Notwithstanding the fact that the photo gives away the answer... Do you know who was the first actor to play Robin Hood on television?
You probably didn’t, but Patrick Troughton was the man in question... a hugely versatile actor who is undoubtedly best remembered for his portrayal of the second incarnation of Doctor Who, Troughton passed away on this day in 1987.
Born in 1920 and a Naval lieutenant during the Second World War, Troughton made his first television appearance in 1947 and big screen debut the following year. He had a string of acting credits to his name including Father Brennan whose memorable demise was very much a case of wrong place, wrong time as he was impaled during the 1976 film The Omen. But to a generation of 1960s youngsters, Troughton will always be “the Doctor”... and forty ahem plus years later, his interpretation of the renegade Time Lord remains (as far as I’m concerned) the standard against which other characterisations are judged.
The biggest disappointment is that the majority of his early Doctor Who stories were “junked” back in the 1970s and video records range from limited to nothing... Some of the later adventures still exist, but it’s Sod’s law that the quality of these stories is much weaker than some that remain missing... either that or the glasses have a slight tint of rose...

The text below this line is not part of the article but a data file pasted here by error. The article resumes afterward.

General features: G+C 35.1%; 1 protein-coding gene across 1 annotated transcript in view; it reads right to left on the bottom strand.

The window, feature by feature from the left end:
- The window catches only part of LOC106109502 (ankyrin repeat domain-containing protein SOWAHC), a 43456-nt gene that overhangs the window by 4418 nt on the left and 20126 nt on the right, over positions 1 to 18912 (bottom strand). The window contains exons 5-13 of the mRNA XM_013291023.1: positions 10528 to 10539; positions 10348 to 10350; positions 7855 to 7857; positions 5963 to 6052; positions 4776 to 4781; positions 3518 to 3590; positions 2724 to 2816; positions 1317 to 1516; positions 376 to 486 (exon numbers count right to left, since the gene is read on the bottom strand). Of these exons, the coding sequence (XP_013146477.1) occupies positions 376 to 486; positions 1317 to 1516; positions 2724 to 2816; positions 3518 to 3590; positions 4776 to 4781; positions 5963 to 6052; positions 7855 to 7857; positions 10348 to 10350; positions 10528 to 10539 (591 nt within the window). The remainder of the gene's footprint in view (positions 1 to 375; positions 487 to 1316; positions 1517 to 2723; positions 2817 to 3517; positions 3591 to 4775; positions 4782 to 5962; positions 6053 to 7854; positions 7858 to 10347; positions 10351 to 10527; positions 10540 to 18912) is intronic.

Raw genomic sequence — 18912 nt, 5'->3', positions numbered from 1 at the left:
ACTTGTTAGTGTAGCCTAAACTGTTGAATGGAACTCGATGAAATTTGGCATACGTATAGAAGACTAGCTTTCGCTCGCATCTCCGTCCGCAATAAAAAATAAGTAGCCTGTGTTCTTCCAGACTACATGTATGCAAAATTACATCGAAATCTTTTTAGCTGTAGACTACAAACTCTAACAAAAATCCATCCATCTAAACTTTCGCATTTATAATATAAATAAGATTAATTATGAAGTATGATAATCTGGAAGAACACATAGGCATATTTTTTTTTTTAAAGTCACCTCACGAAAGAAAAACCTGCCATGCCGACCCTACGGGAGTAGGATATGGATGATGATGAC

Troughton’s tenure includes my favourite all-time Doctor Who tale... the 1967 six-parter The Faceless Ones, which was set in GatwickAirport... and in outer space. Here again, most of the episodes no longer exist (just two or the six remain), but the soundtrack is available and if I had one wish...
It would be to win the lottery, but if I had several, maybe finding the four missing episodes might be one of them.
At the foot of the page is a still from the story, signed by Wanda Ventham, who played the part of Jean Rock, the airport commandant’s secretary. Trivia teaser no.2... who is her famous son?
No pictorial clues this time... the answer is Sherlock actor Benedict Cumberbatch...
Anyway, back to Patrick Troughton... He suffered heart attacks in 1978 and 1984, but on both occasions, after recovering, he simply returned to the same hectic schedule of film and television work. I guess a third attack was always likely to be fatal... and so it proved, but his legacy remains and I would go as far as to suggest that some of Doctor Who’s current and enduring popularity can be attributed to the performances and personality of Patrick Troughton...
I might just have to watch a DVD in his memory tonight...
Patrick George Troughton (25th March 1920-28th March 1987)
All my own work... almost.